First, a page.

How to Help Developmentally Delayed Kids Catch Up After the Pandemic

5 min read  |  January 23, 2023  | 
Disponible en Español |

On-again and off-again school closings and remote learning made many children fall behind academically and developmentally. Children already coping with developmental delays faced an even bigger battle. 

“Schools were intermittently open and had variable policies on shutdowns, creating inconsistent educational and therapeutic opportunities. This was difficult for kids with developmental delays who needed structure. A two-pronged challenge came from COVID: a larger proportion of delays than we’ve ever seen, and the mental health and academic services are overwhelmed with increased demand. Both kids and the system are struggling to catch up,” says Abigail Peskin, Ph.D., a psychologist at the University of Miami Health System. 

Children from families where English is a second language face yet another hurdle. Professionals like Dr. Peskin are determined to help. And parents can follow her lead.

Working with your child’s therapist

Parents need to understand the context of their child’s therapy, be it occupational, speech, or behavioral, says Dr. Peskin. 

“Parents don’t always know to support the learning at home, but the more people who can drive home the concepts – parent, teacher, therapist – the better.”

For example, a family whose child is in behavior therapy can work on the child’s language skills by using “high-frequency” words during playtime.

“If they are working on prepositions like ‘on, under, behind,’ I’ll have the parent use those words frequently in their play. For example, ‘I’m going to put the train on the table! You’re driving under the table! Now your train went behind the table!’ Using words in a context like this helps children learn them more quickly,” Dr. Peskin says.

Play with kids on their level. 

During the shut downs, parents juggled multiple roles: parent, teacher, therapist, and playmate. 

Dr. Peskin, founder of Play it Forward South Florida, encourages them to add other professionals to their team so they don’t have to carry all these roles. Yes, you can reinforce the concepts your child’s tutor or therapist is working on, but don’t try to become your child’s therapist.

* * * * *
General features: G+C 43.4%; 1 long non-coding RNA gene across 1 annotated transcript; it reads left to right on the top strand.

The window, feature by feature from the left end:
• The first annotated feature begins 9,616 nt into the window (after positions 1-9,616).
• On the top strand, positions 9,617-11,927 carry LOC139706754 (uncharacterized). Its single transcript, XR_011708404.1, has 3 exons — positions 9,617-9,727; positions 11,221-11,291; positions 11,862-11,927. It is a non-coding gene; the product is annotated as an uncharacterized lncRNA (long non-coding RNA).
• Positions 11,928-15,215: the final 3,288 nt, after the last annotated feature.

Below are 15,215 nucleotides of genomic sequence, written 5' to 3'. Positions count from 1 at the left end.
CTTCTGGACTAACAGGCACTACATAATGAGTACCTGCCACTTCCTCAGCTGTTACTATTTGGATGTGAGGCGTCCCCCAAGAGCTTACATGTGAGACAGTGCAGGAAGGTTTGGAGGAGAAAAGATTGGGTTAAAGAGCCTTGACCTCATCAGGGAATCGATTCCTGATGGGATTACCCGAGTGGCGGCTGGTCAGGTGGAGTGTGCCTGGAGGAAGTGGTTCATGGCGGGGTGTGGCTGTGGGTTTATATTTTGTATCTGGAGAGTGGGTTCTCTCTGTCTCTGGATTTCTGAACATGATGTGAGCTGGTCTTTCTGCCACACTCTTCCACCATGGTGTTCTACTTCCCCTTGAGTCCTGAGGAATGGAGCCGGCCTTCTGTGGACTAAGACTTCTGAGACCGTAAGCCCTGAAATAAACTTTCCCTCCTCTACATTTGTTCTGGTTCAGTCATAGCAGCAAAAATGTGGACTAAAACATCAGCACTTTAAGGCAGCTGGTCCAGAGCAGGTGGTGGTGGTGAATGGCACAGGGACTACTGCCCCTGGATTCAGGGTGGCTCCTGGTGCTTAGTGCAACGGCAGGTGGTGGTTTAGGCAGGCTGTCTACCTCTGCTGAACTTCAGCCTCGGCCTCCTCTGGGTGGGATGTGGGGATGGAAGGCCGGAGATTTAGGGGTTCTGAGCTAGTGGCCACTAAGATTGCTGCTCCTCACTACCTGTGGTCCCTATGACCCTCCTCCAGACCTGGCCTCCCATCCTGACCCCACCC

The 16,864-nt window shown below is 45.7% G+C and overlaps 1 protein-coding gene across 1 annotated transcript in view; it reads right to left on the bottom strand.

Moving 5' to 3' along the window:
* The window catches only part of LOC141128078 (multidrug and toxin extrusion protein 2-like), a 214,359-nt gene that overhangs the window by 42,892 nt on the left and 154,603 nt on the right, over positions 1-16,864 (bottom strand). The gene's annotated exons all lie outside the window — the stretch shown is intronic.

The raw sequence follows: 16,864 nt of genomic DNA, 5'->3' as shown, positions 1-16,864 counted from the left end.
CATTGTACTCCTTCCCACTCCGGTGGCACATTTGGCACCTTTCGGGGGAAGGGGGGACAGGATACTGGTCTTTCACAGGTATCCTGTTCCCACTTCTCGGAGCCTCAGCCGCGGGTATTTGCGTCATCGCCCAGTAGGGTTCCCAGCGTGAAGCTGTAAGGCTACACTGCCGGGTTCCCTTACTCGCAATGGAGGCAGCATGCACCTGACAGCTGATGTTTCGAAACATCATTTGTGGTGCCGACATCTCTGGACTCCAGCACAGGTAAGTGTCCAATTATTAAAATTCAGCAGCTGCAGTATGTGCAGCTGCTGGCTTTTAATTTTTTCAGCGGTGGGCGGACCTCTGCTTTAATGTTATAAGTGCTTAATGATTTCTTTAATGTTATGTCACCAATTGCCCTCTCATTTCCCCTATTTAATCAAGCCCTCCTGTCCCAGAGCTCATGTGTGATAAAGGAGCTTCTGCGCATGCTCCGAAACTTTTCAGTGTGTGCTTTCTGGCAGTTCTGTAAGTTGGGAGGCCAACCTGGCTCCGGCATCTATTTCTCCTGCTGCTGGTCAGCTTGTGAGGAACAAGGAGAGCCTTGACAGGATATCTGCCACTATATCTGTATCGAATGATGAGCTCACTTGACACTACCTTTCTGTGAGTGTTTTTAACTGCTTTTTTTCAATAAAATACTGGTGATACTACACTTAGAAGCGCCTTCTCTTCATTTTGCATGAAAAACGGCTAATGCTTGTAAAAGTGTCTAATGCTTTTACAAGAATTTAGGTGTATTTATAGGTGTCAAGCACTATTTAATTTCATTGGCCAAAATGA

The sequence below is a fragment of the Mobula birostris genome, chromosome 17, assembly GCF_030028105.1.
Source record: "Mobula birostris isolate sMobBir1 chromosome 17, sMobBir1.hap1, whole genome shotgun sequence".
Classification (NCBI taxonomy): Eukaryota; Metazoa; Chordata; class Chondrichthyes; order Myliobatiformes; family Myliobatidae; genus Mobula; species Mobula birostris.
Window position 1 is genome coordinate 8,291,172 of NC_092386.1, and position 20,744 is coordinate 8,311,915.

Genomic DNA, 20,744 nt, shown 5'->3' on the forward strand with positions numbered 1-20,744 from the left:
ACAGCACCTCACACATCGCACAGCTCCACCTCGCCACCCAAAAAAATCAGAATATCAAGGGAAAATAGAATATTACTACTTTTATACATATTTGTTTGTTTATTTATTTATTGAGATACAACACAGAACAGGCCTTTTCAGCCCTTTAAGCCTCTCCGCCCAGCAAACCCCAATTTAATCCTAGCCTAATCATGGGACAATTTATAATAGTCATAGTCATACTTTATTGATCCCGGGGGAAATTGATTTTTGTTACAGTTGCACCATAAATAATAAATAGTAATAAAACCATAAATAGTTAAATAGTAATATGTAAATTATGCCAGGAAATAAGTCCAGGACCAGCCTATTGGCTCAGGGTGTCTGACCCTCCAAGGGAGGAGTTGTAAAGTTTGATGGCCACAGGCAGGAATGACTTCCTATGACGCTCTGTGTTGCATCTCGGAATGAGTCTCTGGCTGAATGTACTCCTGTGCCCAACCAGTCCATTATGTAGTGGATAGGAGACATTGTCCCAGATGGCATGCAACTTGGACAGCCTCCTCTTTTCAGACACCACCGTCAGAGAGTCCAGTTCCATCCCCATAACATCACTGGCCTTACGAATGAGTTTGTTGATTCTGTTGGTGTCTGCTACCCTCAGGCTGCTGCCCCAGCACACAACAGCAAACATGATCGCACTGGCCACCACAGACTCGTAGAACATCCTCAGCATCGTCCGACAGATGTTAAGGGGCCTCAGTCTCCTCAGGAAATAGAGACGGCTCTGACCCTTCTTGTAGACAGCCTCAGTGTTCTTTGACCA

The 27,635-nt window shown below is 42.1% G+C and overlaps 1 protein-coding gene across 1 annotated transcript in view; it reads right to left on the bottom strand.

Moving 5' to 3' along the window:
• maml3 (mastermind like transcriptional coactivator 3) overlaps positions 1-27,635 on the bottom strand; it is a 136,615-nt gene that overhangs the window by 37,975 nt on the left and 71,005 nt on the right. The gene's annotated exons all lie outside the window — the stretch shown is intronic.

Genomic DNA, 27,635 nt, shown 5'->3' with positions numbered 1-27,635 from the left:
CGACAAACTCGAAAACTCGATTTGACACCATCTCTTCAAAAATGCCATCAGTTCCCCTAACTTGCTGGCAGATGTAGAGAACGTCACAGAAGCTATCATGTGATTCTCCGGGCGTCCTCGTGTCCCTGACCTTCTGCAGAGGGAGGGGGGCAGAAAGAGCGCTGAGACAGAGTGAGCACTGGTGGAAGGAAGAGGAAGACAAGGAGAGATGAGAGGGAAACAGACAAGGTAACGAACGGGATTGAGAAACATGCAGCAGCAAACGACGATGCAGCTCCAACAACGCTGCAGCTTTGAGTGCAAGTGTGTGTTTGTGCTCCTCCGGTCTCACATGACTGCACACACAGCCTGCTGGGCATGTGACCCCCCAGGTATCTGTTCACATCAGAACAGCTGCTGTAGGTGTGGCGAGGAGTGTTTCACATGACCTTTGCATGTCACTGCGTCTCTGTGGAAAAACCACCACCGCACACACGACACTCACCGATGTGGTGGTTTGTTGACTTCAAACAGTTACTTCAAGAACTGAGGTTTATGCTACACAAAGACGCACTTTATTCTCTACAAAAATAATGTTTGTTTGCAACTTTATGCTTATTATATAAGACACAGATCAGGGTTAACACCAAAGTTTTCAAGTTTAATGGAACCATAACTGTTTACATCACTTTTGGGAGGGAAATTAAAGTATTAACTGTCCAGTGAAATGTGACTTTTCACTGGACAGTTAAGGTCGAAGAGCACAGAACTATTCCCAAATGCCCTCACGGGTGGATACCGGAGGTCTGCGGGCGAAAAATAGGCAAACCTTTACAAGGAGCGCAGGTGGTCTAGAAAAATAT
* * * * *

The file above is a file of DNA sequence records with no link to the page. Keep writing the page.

“Kids learn by listening and watching parents; even if you’re not teaching, they’re learning and are willing to engage longer in things that are playful. Let kids explore and troubleshoot.”

How do you make sure your child gets the academic and emotional support they need at school? 

It depends, says Dr. Peskin. 

“Some teachers are more proactive than others. Open communication helps the teacher focus on how to best help your child.” 

She encourages parents to proactively seek information about their children’s school performance. 

“Ask specific questions. Instead of ‘How is he doing,’ provide an example, such as, ‘At home, I’ve seen that he has a hard time sounding out certain words. Are you seeing this in the classroom?’ And follow up with, ‘How can I help with this at home?’ Or you might tell the teacher that your child needs reminders. Focus on what your child needs to succeed instead of how he struggles.”

If children are delayed due to a lack of access to experiences, these children may be able to catch up once access to those experiences resume. 

However, “If kids were already delayed before COVID, they may need more intensive treatment,” says Dr. Peskin. For example, parents may need to increase speech therapy sessions from one hour a week to three or four hours a week. Children with more “plasticity” or flexibility may bounce back quicker from the lack of social interaction imposed by the pandemic. Others might struggle

Regardless of your child’s developmental issues, “Whoever you’re working with should provide active updates. Talk to the clinician or professional and ask if your child is making gains at the rate they need to be. If you’re working on the same goals for a year or more, you may need a different approach. You know you’ve made progress when you can move the goalposts,” says Dr. Peskin. 

Look for the helpers.

To reach underserved communities in South Florida, Dr. Peskin and her colleagues collaborate with “natural helpers” who reinforce what children learn in therapy in between sessions. 

“We recruit and train natural helpers in Parent Child Interaction Therapy (PCIT) to support families and translate therapeutic strategies to the home. They understand the community and the culture they’re working in and go into the home to help bridge the gap.” 

PCIT uses evidence-based methods to treat children with emotional, behavioral, and social challenges. The helpers reach underserved communities where UHealth has clinics, such as Little Havana. It is designed for children from two to seven years of age. 

Dr. Peskin also turns to technology to reach children in need. 

Through telehealth video calls, “we’re starting to reach previously underserved communities and achieving promising outcomes. I’ve worked with families who aren’t familiar with telehealth or Zoom calls and had success.” 

Though she believes the future of counseling will follow a hybrid approach between in-person and virtual sessions, she urges families not to rule out telehealth or any other resource that will help their children succeed in the classroom and in life.

To schedule a consultation, email PCIT or call 305-243-0234

Nancy Moreland is a regular contributor to UMiami Health News. She has written for several major health care systems and the CDC. Her writing also appears in the Chicago Tribune and U.S. News & World Report.

Tags: child care, child development, covid-19 in Miami, kids activities, kids health, learning challenges

Continue Reading